The cuckoo clock is an item that actually did come from the Black Forest. There were some from Switzerland (better quality clocks, actually), but most were known to have come from The Black Forest. The dark wood cases of these clocks are carved with intricate folk and forest scenes. Cuckoo clocks come in a one day and eight day variety. With eight day cuckoo clocks, every hour, on the hour, a little bird pops out and gives the classic “cuckoo, cuckoo” sound. Often, the cuckoo bird is followed by a procession of townspeople and forest animals that circle around and then retreat back into their little home until the next hour strikes. With many of the one day clocks, the bird (and bird entourage) pops out and cuckoo’s every half hour. The traditional cuckoo clock is embellished with carvings of leaves and animals. These clocks are mainly weight driven (with the exception of the few more modern ones that are spring driven).The Black Forest region, in Germany, is cold and dark – known for its impressive snowfall. Because the area was never big in the agriculture department, clock production exploded in the area.
It’s said that local citizens learned how to make clocks because a traveler introduced them (around the year 1640) to a simple Bohemian clock. They took the clock apart and taught themselves how to put it back together. They even built the tools they would need to reproduce the clocks. By late 1700s, these clocks were exported and sold places as far away as Russia.
The man thought to have invented the cuckoo clock is Franz Anton Ketterer (1676-1749). Ketterer used the church organ pipe sound to make the bird “cuckoo cuckoo.” French people took to the cuckoo clocks, but believe it or not, they called them “Swiss Clocks” even though most of them were from Germany! The clocks adapted to different cultures and what they preferred. Every nation had its little preferences; the French loved their cuckoo clocks to be ornamented with flowers. The Dutch and Belgians preferred tin or porcelain dials. The clocks continued to evolve – more recently – in the 20th century, being digitalized, playing different songs at different hours and being programmed for optional silence in the nighttime hours.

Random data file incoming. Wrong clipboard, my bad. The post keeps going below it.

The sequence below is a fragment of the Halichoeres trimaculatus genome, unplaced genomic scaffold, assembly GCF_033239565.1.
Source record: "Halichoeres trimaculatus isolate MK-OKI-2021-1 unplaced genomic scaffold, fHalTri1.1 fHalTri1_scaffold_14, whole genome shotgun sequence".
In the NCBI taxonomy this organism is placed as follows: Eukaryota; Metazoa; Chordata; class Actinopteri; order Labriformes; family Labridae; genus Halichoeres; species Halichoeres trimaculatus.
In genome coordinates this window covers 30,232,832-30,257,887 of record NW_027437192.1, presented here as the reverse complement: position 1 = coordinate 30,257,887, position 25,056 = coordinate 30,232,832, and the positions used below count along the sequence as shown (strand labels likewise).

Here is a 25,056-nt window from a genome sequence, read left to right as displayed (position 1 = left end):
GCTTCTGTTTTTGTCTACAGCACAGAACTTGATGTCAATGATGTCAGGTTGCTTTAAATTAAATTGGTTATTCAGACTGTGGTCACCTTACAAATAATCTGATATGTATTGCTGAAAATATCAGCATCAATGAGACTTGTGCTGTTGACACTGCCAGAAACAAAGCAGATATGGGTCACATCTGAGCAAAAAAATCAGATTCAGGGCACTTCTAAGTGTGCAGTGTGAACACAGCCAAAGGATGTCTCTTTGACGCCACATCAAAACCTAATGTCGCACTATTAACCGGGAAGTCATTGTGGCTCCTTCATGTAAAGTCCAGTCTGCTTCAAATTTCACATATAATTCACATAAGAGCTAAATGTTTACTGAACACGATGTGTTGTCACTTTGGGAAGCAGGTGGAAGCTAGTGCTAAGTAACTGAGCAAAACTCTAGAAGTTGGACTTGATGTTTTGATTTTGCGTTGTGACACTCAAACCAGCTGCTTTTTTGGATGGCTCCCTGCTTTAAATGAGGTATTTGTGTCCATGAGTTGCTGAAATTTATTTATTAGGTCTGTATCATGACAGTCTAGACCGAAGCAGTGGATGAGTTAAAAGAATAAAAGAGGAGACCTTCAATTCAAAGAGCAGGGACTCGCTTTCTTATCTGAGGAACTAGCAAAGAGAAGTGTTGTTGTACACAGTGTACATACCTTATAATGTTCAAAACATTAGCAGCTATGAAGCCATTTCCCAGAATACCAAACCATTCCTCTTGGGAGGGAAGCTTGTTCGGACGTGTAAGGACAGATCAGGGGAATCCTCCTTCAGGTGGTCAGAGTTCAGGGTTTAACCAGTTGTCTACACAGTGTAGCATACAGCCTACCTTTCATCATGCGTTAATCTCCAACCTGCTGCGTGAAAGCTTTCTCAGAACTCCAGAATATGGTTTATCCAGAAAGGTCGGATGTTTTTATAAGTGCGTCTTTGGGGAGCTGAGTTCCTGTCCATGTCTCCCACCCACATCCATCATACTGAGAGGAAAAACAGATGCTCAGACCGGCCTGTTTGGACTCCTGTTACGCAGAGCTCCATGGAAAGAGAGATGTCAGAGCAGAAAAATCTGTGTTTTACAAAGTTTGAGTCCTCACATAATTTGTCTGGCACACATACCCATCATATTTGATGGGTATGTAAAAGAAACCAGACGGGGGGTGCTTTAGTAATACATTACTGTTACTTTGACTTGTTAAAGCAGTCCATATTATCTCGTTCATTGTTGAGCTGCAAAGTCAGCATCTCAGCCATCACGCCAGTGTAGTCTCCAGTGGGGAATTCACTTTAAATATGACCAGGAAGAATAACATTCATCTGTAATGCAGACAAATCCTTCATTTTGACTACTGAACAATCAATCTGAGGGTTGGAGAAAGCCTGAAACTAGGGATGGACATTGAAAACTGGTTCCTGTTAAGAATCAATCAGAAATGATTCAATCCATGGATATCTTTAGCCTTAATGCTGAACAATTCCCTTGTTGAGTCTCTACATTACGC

New cuckoo clocks continue to be “the” souvenir to pick up when visiting the Black Forest in Germany.
Typically, you see black forest carvings in mountain homes or lodges, but there are collectors all over the place. You don’t technically need to live in a cabin or on a mountain to have cabin décor. Collecting Black Forest Carvings will add warmth and ruggedness to your space, making it feel more like a lodge, no matter where your home is actually located. If you love the outdoors and prefer your house to feel “homey,” this is a good look for you. If you want to create this natural, earthy look in your home, seek out furniture and wall hangings that are raw and unfinished. Lighting should be soft and your color scheme should consist of earthy tones – browns, greens, dark reds, etc.
Although Black Forest Carvings were produced in Switzerland, they have been shipped all over the world by the Victorian travelers. Simon said, “Today, they are most prominently found in Europe, America, South America, in Australia. But, really, they can be found all over.”
“Black Forest Carvings have always been popular,” he added. “They appeal to people – the dogs, rabbits, bears, etc. They are quite expensive because they are so rare.”
Whether or not you live in the mountains, adding Black Forest Carvings is a great way to take a house and make it a home.
Check out Daniel’s Antiques for your very own Black Forest Carvings –http://www.latique.com/index.php/dealers/profile/172